Showing posts from August, 2011

Speech at Funerals: Snyder v. Phelps Through the Looking Glass

By Mike Dorf Yesterday's NY Times carried  a story about a lawsuit in federal district court alleging that the federal government is violating the First Amendment by censoring the religious speech of VFW honor guards at a military cemetery in Houston, TX.  The complaint lists causes of action under freedom of speech, free exercise of religion, the Establishment Clause, and the Religious Freedom Restoration Act (which was held invalid by the Supreme Court as applied to states and localities in 1997 but remains valid against the federal government). Juxtaposing the Times story with the complaint  and supporting affidavits, it appears that there is an important disputed question of fact: Does the Department of Veterans Affairs require private speakers to obtain prior family approval to recite religious messages while permitting non-religious messages without prior family approval (as the complaint alleges), or does the policy require family approval for any spoken text?  Resolut

Flood Insurance

By Mike Dorf In the wake of Hurricane Irene, many people who had not previously had cause to think about the question are probably now discovering that their homeowners' insurance does not cover flood damage.  My own homeowner's policy is fairly typical.  It excludes flood coverage with a boldface capital "NOT" followed by the definition of a flood (taken from the National Flood Insurance Program):  "A general and temporary condition of partial or complete inundation of normally dry land areas from overflow of inland or tidal waters or from the unusual and rapid accumulation of surface waters from any source." That's clear enough and for someone like me, it's pretty safely ignored.  After all, I live near the top of a 1200 foot hill, with no bodies of water on higher ground.  But language like that is also undoubtedly ignored by thousands of people who, in retrospect, needed flood insurance.  Why do homeowner's policies generally exclude flo


By Mike Dorf In my latest Verdict  column , I argue that the Tea Party movement is a sign of the breakdown in the Republican coalition.  I use three incidents -- proto-Tea Party opposition to TARP; the Tea Party opposition to a deal on the debt ceiling; and fights over immigration that pit Tea Party types against employers -- to show how increasingly the interests of Wall Street and corporate America diverge from the ideology of what I call the populist right.  I characterize the fight as a battle for the soul of the Republican Party.  Here I want to explore the possibilities that the rift offers for realignment.  Specifically, I want to ask: How would American politics look if the Democratic Party were to replace the Republican Party as the party of Wall Street and big business? A pro-business Democratic Party is not at all difficult to imagine.  Indeed, many people on the left would say that is already what we have.  After all, President Clinton signed the Financial Services Mo

Jobs and the NLRB -- Weird False Equivalence

-- Posted by Neil H. Buchanan [Note: The fourth paragraph below has been edited in response to a comment from a reader.] Why are so many people unemployed? Why does the economy continue to produce so few jobs, as we face the very real prospect of a renewed recession? The answers to these questions are, of course, hotly disputed. Some theories are better than others, while many ideas that have been floated are simply not serious. The silliest suggestion by far, however, comes from NYT op-ed columnist Joe Nocera. In his most recent column, Nocera argues that the National Labor Relations Board is responsible for businesses holding back on hiring. He does not, thankfully, argue that that is the whole story, but he nonetheless claims that the NLRB and the Democrats who support its decision are "paralyzing" the economy. Nocera claims that the NLRB has overreached by filing a complaint against Boeing, preventing the company from moving some of the work for its Dream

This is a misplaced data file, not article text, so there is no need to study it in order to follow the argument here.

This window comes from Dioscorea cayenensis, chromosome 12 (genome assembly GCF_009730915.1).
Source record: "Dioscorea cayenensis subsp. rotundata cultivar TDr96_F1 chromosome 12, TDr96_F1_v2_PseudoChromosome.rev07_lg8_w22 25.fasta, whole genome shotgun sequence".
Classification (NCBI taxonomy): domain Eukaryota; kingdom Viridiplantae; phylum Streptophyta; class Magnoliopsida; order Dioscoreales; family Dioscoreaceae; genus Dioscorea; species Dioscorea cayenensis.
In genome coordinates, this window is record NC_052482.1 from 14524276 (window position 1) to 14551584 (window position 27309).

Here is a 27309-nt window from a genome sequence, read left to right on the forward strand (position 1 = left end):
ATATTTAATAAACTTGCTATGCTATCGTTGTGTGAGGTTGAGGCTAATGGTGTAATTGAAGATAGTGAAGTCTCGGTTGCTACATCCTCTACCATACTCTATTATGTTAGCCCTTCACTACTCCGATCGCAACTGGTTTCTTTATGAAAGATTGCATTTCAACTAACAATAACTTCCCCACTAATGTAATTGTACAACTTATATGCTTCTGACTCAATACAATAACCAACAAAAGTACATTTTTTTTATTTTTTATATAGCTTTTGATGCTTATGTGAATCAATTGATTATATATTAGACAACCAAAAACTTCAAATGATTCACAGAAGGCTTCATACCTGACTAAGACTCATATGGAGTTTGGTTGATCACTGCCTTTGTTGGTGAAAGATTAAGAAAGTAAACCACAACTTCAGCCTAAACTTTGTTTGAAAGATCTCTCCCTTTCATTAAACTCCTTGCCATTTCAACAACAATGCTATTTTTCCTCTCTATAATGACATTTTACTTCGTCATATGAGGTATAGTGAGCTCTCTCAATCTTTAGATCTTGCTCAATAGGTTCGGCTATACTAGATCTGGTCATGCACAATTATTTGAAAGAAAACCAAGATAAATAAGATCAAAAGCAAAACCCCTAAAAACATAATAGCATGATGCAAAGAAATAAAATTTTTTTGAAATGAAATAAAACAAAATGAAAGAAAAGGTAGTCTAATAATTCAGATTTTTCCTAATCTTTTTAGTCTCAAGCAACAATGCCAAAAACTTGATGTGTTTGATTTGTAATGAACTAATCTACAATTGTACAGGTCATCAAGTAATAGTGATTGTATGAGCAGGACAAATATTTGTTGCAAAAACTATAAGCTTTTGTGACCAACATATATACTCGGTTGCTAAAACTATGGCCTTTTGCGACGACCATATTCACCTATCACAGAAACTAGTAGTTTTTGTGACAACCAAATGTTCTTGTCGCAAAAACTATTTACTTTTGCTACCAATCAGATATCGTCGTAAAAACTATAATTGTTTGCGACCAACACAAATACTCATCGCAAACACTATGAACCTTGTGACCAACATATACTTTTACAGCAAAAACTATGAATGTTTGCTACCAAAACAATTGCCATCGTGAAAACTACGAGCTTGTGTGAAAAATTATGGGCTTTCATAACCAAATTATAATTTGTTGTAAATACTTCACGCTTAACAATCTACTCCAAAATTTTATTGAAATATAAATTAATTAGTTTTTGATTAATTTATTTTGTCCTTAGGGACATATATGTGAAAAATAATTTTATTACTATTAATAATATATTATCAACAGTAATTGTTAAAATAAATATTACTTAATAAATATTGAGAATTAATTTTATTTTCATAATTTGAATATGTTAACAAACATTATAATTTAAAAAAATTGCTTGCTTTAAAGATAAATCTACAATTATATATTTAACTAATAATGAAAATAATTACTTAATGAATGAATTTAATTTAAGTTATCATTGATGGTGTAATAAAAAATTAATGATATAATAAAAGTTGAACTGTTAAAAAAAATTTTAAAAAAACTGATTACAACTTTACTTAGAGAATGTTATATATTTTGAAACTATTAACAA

Happy Stories and Ugly Reality

-- Posted by Neil H. Buchanan Both of my posts last week were concerned with the depictions in popular culture of important social issues. On Thursday, I discussed the negative and inaccurate depictions of vegans in movies and television, while Friday's post described the disturbing tendency of movies and TV shows to portray prostitution as a non-problematic "profession," ignoring or winking at the coercion and violence (or the threat thereof) that is almost surely the reality for prostitutes (especially the child slaves of sex traffickers) around the world. The discussions on the comment boards for the two posts were interesting and instructive. In response to my concern about the negative depictions of vegans, Professors Dorf, Colb, and other readers argued convincingly that being ridiculed is actually a good sign, because it means that we have become influential enough to be worth singling out for ridicule. That is not a guarantee of ultimate success, but I

Those Outside Our Circle of Concern: Strip-Searches and a Failure of Empathy

By Sherry F. Colb My Verdict column for this week is about Florence v. Board of Chosen Freeholders , a case that the U.S. Supreme Court will be hearing this coming Term.   Florence involves a challenge to a policy under which detention facilities strip-search all arrestees prior to entry. The policy applies even to those people charged with minor, non-indictable offenses, and it requires no reason to suspect that an individual searched is actually in possession of drugs, weapons, or other contraband.  The Supreme Court upheld a similar policy in the 1979 case of Bell v. Wolfish , but the facts of Florence  are arguably distinguishable, as I discuss in the column.  Though I make no strong outcome predictions, I will boldly say here that Justice Kennedy's vote will be important.  Justice Kennedy has a somewhat uneven record when it comes to prisoners' rights, having recently written a majority opinion on the side of California prison reform in Brown v. Plata  but having also

Guest Post by Lisa McElroy: When Should Law Students Consider Transferring?

Lisa 's back with another post about legal education. --------------------------------------------------------------------------------------------------------- There’s been a lot of talk lately about the Wake Forest Law first-year student who started a blog about her desire to transfer to Yale .  She has been criticized, not for her ambition, but for her unapologetic and public display of it on the Internet. But there’s no doubt that Tammy Hsu is one of many first-year law students who aspire to transfer to another (often “higher-ranked”) law school.  In fact, according to a recent article in the Journal of Legal Education by Jeffrey Rensberger of South Texas School of Law, 5% of second-year law students in any given year have transferred from another institution.  Back in the early 90s, I made the difficult decision to transfer from the University of Texas to Harvard Law School.  Since then, I’ve had a number of students ask for advice about the transfer process.  In this post